Having good public transport system in Malaysia is especially crucial since 75% of our land is urbanized and highly populated.
With that being said, despite Malaysia’s efforts to develop its infrastructure, its public transport system is still lacking in a few areas.
1. Not easily accessible
While rail stations are many, public bus stations are not so. At best, public bus stations are within a 15-minute walking distance from your house if you are lucky.
For those who don’t stay close to bus stations, they might have to count on friends, families or even Grab cars to bring them to the nearest bus station or rail station.
And if this is the case for already urbanized and city areas, what about the less developed states in Malaysia?
Those living in rural parts of Malaysia will find it even harder to use public transportation as the routes are not so homogenized.
For instance, the cheapest way to get from KLCC to Kota Bahru would need you to get onto the Bukit Nanas train to Titiwangsa, then ride a 2 hour long bus Kuala Lipis, switch to train again to reach Wakaf Bahru and finally get a taxi ride of 6 minutes to Kota Bahru.
According to an online transport booking website, this trip will take you almost 14 hours if you are finding the most cost-saving way to travel.
Hence, for those who are travelling on a budget, the hassle to keep changing stations and modes of transport might pose as a problem.
2. No homogenized application
This brings us to the next problem, Malaysia does not have a homogenized phone app to conveniently show all modes of transport with their vehicle code, estimated time taken during the journey, and cost of the whole trip.
If you are someone who doesn’t mind changing to a few different modes of transport in one journey, then you will definitely need an app to direct you with all the information you need.
For example, just by keying in your destination, Baidu Maps will tell you how long the whole journey will be; the amount of stations you will need to be passing, your total walking or cycling distance, and the cost spent with a linear timeline showing the different modes of transport you will need to take throughout the whole journey;
It also shows the distance and time for each stretch, minutes before the next bus or train reaches, the situation in the vehicle; popular tourists sites at the stations you will be boarding or getting off at; and alternatives for each mode of transport according to the amount of time you have to spare.
It also provides a one-stop solution where you can pick your vehicle of choice, be it calling a taxi, motorcycle ride or booking a flight.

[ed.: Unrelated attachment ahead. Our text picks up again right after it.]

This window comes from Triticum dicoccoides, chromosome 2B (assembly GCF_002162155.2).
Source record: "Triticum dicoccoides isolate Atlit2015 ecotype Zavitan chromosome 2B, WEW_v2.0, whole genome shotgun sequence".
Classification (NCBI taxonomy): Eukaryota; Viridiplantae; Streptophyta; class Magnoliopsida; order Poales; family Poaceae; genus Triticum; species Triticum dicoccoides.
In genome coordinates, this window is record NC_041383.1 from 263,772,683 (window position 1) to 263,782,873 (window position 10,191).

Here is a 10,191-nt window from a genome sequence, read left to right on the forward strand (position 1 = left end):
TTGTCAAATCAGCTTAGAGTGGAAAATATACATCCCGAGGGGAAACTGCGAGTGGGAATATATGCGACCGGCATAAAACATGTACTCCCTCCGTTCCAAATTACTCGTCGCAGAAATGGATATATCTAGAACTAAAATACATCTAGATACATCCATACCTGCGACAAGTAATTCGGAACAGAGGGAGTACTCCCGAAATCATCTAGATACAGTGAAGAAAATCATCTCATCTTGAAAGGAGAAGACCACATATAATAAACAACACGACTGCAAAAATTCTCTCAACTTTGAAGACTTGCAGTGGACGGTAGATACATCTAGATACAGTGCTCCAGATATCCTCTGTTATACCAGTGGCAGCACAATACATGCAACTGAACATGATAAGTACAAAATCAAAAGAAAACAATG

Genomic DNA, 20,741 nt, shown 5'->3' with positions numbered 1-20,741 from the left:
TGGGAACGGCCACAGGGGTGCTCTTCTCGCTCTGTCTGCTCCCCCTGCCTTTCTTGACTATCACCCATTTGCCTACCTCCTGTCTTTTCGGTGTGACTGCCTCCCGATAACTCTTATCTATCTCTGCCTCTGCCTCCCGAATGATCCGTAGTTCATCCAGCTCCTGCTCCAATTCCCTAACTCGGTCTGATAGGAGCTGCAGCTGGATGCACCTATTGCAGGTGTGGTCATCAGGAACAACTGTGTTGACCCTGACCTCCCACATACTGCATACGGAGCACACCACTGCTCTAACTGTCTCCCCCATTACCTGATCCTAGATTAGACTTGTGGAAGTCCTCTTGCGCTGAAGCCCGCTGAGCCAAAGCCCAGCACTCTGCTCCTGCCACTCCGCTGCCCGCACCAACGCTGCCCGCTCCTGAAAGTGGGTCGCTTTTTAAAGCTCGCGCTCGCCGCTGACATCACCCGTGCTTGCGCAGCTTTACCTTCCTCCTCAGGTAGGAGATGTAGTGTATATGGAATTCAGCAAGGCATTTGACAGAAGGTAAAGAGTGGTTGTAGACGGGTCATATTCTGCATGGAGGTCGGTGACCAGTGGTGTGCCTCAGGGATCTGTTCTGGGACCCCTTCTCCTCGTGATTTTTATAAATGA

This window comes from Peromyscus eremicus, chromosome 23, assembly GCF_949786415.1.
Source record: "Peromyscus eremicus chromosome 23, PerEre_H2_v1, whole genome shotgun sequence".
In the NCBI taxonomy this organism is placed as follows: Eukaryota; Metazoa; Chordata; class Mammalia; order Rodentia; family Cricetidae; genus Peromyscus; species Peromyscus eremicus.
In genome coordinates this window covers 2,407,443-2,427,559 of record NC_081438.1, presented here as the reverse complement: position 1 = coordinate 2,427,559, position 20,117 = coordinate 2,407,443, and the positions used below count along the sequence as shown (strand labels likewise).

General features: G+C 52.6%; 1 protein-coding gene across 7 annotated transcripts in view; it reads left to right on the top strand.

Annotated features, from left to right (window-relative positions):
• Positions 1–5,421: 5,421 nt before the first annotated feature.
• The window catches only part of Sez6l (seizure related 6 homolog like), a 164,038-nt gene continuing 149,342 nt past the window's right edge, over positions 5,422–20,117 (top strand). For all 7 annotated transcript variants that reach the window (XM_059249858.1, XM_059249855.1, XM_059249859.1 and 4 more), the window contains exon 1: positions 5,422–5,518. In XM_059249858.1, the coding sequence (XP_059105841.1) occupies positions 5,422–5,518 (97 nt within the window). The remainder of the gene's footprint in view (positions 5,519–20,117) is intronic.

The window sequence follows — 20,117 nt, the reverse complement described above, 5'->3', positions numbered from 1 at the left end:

An app like this will probably make it so much more convenient and ease people’s use of public transport.
Comfort is also an issue for bus riders. Given, the interior of busses go through wear and tear. So, maintaining a top-notch comfort level will be hard.
However, some busses have bad hygiene with rubbish from previous riders stuck between chair seats or even chewed gum in the nooks and crannies.
The floor of the bus may also be sticky due to spilt drinks or dirty shoes.
Some older busses have bad air-conditioning and ventilation systems, making the air in the bus stuffy and with unpleasant scents especially when the bus is crowded.
Public busses are not so regulated, with long intervals between each pickup. Sometimes, you will find yourself blindly waiting for the next bus to arrive as there is no indication of the estimated time of arrival for the upcoming bus.
At times, long-distance travelling busses are not punctual as one shared his experience of waiting up to almost 1 hour for his bus.
When he questioned the person manning the counter, an answer was not given as to the reasons for the bus delay.
Trains are also often vandalized with windows cracked due to stones thrown by civilians.
And although train collisions are rare in Malaysia, with no more than 10 occurrences in the past 6 years, it still leaves us questioning the irregularity of public commute safety.
Many have also complained about the facilities at train stations being under-maintained.
To top it off, passengers have caught bus drivers driving recklessly with a cigarette in their hands.
According to Malaysia’s new National Transport Policy (NTP) 2019-2030, Malaysia is expecting to see 40% of Malaysians using public transport by the end of 2030.
Currently, only 20% of Malaysians use public transport to get around.
Will Malaysia succeed in improving our public transport so as to achieve this ambition?